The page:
As for books, I have a truckload still coming Chicago. Seriously. A truck will be loaded. It’s magnificent.

In the meantime, I picked up a dinged copy of The Watkins Dictionary of Magic by Nevill Drury (I love that name, Drury) at Chicago Comics and a bunch of books from the used bookstore at the corner of Clark and Wellington (what the hell’s the name of that place, anyway?). Books like Urban Design Downtown and The Mole People and Eats, Shoots and Leaves. Or rather, not books like those but those exact books. From home I brought back Basho’s The Narrow Road to the Deep North, which I adored but lost in the wilds of a million loose papers in my old room, and Poems of Heaven and Hell from Ancient Mesopotamia, which I don’t remember ever buying but am happy to feel like I got it for free.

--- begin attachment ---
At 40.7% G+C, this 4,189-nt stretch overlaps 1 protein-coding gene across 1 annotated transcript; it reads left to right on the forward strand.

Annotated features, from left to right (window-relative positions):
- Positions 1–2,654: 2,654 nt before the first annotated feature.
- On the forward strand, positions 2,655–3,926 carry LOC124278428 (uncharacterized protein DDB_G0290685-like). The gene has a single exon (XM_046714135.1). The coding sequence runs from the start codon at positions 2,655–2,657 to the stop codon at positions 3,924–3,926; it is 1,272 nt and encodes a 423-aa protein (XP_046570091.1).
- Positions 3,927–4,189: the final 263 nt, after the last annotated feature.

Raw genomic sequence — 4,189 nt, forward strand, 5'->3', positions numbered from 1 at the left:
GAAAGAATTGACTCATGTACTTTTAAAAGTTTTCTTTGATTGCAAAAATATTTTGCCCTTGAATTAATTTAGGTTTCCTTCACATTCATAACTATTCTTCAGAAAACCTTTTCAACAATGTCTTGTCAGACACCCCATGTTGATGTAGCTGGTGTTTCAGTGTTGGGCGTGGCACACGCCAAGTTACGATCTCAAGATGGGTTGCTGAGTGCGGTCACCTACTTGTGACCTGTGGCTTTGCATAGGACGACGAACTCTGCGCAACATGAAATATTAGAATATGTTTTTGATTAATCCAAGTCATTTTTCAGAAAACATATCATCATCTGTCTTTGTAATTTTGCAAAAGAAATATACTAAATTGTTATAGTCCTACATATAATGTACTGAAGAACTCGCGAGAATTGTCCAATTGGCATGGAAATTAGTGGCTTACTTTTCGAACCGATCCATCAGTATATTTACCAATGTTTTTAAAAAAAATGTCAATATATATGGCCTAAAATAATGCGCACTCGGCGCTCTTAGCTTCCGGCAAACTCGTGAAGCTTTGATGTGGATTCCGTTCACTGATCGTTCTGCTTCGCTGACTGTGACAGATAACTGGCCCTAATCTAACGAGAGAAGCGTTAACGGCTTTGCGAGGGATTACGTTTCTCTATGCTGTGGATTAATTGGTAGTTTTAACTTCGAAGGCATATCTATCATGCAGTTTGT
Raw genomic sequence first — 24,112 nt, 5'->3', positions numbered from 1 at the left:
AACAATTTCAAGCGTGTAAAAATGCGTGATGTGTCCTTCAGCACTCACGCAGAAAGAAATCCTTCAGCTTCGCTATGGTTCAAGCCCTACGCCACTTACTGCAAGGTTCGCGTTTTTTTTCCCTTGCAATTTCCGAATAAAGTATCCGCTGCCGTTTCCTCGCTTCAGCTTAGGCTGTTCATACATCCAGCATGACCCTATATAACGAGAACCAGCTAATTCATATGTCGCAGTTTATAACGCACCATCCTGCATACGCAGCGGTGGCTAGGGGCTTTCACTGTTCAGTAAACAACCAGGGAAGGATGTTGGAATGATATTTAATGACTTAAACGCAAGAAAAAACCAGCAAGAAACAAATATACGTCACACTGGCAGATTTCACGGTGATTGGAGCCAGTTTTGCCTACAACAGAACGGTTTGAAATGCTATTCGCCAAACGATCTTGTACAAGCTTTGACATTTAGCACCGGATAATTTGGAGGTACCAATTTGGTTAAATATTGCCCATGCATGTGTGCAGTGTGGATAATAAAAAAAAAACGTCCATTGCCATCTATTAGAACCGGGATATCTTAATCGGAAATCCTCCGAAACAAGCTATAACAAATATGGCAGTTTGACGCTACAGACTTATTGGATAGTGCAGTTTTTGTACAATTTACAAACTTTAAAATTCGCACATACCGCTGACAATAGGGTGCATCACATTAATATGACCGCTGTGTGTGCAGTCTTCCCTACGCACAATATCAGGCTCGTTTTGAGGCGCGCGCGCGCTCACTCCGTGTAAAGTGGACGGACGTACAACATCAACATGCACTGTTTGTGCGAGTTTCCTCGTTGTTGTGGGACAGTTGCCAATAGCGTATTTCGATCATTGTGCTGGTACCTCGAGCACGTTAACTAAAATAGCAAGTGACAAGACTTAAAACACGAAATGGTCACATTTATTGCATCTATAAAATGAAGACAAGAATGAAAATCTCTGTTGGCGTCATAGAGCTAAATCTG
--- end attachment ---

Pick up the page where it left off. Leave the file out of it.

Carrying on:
What the hell, I also dug up (or bought) a bunch of CDs: Kinky’s self-titled album (which is eh, but was cheap), the not-as-good-as-it-sounded-on-iTunes soundtrack to the mediocre Code 46 by David Holmes and Steven Hilton (which a sticker on the front even advertises as contributing to a “sense of austerity and alienation”), Orbital’s Orbital 2 (to replace my vanished one), Kraftwerk’s The Man Machine (which I never actually owned), Front 242’s Fuck Up Evil (another replacement) and the Headhunter 2000 remix compliation (which is surprisingly excellent). Somewhere in there I also picked up a way-way-underpriced copy of the third season of The X-Files in the original, swanky DVD set. (I still don’t know the best spots for used CDs and DVDs in Atlanta, so this is what I do when I get back to Chicago and Reckless Records.)